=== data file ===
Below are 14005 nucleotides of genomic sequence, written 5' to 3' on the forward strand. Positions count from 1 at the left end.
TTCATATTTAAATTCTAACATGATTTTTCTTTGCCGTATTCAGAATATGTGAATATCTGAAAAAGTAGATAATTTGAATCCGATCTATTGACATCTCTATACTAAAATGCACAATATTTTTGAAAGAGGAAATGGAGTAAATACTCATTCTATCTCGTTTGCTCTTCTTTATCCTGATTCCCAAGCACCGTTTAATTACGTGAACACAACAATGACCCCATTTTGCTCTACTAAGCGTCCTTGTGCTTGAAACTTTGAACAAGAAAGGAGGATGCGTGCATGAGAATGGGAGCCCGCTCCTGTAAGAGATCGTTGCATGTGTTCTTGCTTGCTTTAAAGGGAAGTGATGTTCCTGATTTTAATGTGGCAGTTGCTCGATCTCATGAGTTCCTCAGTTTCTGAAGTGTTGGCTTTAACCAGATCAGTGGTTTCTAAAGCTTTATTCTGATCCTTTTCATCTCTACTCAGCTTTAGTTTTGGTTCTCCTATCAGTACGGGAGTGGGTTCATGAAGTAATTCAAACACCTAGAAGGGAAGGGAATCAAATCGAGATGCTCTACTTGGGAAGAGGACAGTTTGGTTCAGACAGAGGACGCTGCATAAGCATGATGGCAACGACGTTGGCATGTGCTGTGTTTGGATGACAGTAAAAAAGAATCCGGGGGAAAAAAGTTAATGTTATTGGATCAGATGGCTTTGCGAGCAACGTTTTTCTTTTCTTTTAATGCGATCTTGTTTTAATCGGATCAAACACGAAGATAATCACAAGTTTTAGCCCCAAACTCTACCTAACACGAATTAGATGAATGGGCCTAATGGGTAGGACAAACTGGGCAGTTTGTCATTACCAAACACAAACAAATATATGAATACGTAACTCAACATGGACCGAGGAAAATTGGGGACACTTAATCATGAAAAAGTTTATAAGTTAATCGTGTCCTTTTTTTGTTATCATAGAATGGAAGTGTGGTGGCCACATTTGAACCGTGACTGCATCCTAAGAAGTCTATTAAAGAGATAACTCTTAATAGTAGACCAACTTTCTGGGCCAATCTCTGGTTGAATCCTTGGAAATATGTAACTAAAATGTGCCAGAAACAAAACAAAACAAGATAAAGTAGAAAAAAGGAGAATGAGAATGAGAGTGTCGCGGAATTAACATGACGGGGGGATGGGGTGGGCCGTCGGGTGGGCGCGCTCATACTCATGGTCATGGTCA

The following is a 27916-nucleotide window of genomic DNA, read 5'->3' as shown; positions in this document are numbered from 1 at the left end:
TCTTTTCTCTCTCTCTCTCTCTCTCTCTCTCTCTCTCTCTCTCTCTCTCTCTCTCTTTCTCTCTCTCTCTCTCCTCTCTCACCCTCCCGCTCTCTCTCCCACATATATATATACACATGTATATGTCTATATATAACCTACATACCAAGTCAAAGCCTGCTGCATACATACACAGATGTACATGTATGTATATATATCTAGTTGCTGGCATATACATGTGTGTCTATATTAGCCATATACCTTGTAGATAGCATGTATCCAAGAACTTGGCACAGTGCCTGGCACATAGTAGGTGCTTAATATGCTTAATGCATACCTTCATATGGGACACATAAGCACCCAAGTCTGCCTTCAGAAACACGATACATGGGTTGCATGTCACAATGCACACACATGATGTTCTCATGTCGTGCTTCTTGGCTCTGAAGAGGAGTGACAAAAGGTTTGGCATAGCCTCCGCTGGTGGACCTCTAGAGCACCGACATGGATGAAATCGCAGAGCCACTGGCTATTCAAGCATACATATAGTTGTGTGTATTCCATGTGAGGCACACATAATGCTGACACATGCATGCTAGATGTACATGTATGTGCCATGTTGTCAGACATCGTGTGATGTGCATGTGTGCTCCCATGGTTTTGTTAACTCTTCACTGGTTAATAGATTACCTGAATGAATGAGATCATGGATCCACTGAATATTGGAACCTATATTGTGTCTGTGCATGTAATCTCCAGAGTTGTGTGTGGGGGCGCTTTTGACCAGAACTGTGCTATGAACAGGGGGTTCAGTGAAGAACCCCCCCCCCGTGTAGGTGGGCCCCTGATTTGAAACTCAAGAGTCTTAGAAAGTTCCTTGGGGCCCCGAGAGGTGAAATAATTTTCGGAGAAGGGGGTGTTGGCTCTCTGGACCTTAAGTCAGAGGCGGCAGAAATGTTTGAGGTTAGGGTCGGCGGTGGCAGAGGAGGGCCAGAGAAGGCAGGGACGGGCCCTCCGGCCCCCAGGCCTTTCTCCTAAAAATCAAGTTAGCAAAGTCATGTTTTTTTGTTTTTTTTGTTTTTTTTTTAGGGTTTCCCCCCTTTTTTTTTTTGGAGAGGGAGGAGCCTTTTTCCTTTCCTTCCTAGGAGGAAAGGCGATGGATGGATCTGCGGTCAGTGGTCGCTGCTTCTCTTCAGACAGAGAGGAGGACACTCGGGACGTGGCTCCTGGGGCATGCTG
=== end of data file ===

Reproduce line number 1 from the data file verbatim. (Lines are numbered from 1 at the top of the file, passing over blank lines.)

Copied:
Below are 14005 nucleotides of genomic sequence, written 5' to 3' on the forward strand. Positions count from 1 at the left end.